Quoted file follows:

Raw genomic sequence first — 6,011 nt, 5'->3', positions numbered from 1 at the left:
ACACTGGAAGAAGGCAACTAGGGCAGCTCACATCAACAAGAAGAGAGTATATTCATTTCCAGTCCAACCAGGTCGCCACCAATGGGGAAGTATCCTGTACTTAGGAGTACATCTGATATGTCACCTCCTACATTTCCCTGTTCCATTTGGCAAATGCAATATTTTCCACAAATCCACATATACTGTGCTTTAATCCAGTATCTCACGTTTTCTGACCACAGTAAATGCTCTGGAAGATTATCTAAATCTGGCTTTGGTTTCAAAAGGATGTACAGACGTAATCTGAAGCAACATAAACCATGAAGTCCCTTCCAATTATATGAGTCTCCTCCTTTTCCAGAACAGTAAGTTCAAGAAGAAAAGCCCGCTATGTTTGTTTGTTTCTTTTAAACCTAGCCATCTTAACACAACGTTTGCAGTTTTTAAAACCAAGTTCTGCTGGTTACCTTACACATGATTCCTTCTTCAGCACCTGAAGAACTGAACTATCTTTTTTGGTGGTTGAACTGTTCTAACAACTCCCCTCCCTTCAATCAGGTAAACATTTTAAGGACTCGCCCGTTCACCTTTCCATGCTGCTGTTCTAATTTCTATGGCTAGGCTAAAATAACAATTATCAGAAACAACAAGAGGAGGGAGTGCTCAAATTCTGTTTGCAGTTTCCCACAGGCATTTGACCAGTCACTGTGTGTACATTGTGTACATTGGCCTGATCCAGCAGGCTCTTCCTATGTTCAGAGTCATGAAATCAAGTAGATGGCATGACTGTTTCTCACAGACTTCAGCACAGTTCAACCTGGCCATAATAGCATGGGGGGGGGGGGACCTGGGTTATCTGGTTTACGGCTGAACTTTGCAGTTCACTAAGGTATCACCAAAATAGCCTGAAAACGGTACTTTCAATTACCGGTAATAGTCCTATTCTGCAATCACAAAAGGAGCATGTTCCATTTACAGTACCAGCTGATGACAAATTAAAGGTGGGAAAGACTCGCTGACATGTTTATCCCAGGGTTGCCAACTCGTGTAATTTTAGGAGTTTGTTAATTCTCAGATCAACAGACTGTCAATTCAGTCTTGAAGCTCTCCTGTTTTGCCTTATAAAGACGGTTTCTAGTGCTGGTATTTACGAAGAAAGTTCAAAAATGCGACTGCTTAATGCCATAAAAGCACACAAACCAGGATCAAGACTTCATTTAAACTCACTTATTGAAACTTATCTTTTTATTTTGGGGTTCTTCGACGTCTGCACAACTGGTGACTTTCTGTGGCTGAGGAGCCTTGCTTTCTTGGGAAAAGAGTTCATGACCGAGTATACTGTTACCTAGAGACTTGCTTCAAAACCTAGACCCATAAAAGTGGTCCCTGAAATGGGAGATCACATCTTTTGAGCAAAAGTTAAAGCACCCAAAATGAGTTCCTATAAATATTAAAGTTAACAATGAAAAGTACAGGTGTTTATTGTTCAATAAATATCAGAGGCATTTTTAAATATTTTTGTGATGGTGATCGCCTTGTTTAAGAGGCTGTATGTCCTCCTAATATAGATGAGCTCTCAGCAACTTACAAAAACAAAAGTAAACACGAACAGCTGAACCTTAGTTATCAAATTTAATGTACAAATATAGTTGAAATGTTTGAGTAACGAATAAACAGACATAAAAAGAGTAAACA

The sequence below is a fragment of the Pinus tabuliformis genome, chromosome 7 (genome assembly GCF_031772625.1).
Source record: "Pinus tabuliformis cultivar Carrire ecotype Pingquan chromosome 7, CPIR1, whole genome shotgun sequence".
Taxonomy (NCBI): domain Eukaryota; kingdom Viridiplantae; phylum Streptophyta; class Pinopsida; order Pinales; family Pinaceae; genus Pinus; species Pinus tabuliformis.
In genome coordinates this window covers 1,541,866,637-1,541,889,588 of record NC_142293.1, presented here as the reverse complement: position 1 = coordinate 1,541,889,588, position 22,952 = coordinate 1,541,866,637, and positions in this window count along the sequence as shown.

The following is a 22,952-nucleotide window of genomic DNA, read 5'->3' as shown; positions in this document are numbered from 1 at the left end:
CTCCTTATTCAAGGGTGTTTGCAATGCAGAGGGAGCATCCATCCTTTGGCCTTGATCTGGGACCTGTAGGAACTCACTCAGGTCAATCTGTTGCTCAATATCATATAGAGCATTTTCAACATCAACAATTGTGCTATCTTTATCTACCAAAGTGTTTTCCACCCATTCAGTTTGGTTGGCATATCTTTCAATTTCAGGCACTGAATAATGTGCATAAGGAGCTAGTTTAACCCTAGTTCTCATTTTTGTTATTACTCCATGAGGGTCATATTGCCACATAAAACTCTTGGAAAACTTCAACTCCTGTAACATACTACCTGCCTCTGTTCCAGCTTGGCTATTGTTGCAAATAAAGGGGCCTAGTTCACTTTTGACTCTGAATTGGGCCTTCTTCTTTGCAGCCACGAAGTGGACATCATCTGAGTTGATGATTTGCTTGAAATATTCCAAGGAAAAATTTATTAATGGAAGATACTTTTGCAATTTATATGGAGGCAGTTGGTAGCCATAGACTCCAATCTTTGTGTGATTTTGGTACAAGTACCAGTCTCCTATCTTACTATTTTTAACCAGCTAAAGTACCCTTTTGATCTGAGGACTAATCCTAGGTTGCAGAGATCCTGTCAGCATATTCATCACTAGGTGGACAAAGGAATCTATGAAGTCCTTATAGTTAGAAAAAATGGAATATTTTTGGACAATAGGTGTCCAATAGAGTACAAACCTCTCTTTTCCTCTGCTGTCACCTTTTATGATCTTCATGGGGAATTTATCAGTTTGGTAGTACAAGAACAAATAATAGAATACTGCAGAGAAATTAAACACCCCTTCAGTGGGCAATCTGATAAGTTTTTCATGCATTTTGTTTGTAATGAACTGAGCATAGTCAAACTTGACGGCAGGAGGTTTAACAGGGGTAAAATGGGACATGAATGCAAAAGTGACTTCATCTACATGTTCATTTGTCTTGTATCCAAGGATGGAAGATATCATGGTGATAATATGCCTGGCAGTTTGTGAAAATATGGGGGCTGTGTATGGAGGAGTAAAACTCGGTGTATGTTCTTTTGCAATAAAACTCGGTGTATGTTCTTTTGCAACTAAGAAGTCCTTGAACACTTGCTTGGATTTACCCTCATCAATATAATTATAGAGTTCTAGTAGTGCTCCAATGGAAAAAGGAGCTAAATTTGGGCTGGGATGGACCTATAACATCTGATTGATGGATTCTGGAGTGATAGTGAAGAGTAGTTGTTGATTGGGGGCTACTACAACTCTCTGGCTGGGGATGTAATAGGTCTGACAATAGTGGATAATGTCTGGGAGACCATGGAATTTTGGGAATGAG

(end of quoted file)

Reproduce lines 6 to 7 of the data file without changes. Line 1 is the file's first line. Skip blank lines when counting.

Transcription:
In genome coordinates this window covers 1,541,866,637-1,541,889,588 of record NC_142293.1, presented here as the reverse complement: position 1 = coordinate 1,541,889,588, position 22,952 = coordinate 1,541,866,637, and positions in this window count along the sequence as shown.

The following is a 22,952-nucleotide window of genomic DNA, read 5'->3' as shown; positions in this document are numbered from 1 at the left end: